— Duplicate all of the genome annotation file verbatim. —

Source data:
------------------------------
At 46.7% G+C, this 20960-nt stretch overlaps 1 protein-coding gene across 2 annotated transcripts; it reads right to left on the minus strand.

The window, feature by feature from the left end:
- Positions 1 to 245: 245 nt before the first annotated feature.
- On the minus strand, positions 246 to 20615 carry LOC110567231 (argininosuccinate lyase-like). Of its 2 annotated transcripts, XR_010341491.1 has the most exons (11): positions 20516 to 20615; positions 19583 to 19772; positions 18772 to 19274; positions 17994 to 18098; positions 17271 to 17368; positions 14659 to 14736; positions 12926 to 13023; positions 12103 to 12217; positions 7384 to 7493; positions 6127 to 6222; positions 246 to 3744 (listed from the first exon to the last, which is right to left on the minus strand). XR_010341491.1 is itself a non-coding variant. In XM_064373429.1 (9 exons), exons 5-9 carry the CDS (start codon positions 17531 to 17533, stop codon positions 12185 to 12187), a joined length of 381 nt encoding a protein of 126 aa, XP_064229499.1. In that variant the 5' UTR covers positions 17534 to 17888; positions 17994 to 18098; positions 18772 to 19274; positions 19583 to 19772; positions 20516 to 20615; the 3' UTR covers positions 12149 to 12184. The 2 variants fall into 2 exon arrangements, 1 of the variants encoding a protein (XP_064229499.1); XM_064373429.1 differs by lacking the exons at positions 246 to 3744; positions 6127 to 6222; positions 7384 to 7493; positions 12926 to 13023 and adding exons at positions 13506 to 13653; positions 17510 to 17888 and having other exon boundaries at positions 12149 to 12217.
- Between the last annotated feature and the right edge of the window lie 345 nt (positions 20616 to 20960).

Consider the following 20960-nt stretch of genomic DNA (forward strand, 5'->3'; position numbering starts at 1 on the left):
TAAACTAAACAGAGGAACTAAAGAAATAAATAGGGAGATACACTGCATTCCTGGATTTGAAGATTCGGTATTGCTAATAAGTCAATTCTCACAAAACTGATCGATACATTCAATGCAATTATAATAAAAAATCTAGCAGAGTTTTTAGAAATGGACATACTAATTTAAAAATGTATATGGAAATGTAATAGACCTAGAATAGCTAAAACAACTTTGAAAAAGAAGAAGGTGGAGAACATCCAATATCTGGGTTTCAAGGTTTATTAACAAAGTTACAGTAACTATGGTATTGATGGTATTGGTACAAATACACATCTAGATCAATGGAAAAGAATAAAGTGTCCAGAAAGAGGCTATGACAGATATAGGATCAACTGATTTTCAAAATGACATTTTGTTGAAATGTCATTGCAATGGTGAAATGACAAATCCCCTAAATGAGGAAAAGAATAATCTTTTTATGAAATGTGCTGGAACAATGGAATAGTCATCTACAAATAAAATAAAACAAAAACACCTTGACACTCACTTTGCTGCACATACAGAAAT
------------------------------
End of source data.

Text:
At 46.7% G+C, this 20960-nt stretch overlaps 1 protein-coding gene across 2 annotated transcripts; it reads right to left on the minus strand.

The window, feature by feature from the left end:
- Positions 1 to 245: 245 nt before the first annotated feature.
- On the minus strand, positions 246 to 20615 carry LOC110567231 (argininosuccinate lyase-like). Of its 2 annotated transcripts, XR_010341491.1 has the most exons (11): positions 20516 to 20615; positions 19583 to 19772; positions 18772 to 19274; positions 17994 to 18098; positions 17271 to 17368; positions 14659 to 14736; positions 12926 to 13023; positions 12103 to 12217; positions 7384 to 7493; positions 6127 to 6222; positions 246 to 3744 (listed from the first exon to the last, which is right to left on the minus strand). XR_010341491.1 is itself a non-coding variant. In XM_064373429.1 (9 exons), exons 5-9 carry the CDS (start codon positions 17531 to 17533, stop codon positions 12185 to 12187), a joined length of 381 nt encoding a protein of 126 aa, XP_064229499.1. In that variant the 5' UTR covers positions 17534 to 17888; positions 17994 to 18098; positions 18772 to 19274; positions 19583 to 19772; positions 20516 to 20615; the 3' UTR covers positions 12149 to 12184. The 2 variants fall into 2 exon arrangements, 1 of the variants encoding a protein (XP_064229499.1); XM_064373429.1 differs by lacking the exons at positions 246 to 3744; positions 6127 to 6222; positions 7384 to 7493; positions 12926 to 13023 and adding exons at positions 13506 to 13653; positions 17510 to 17888 and having other exon boundaries at positions 12149 to 12217.
- Between the last annotated feature and the right edge of the window lie 345 nt (positions 20616 to 20960).

Consider the following 20960-nt stretch of genomic DNA (forward strand, 5'->3'; position numbering starts at 1 on the left):
TAAACTAAACAGAGGAACTAAAGAAATAAATAGGGAGATACACTGCATTCCTGGATTTGAAGATTCGGTATTGCTAATAAGTCAATTCTCACAAAACTGATCGATACATTCAATGCAATTATAATAAAAAATCTAGCAGAGTTTTTAGAAATGGACATACTAATTTAAAAATGTATATGGAAATGTAATAGACCTAGAATAGCTAAAACAACTTTGAAAAAGAAGAAGGTGGAGAACATCCAATATCTGGGTTTCAAGGTTTATTAACAAAGTTACAGTAACTATGGTATTGATGGTATTGGTACAAATACACATCTAGATCAATGGAAAAGAATAAAGTGTCCAGAAAGAGGCTATGACAGATATAGGATCAACTGATTTTCAAAATGACATTTTGTTGAAATGTCATTGCAATGGTGAAATGACAAATCCCCTAAATGAGGAAAAGAATAATCTTTTTATGAAATGTGCTGGAACAATGGAATAGTCATCTACAAATAAAATAAAACAAAAACACCTTGACACTCACTTTGCTGCACATACAGAAAT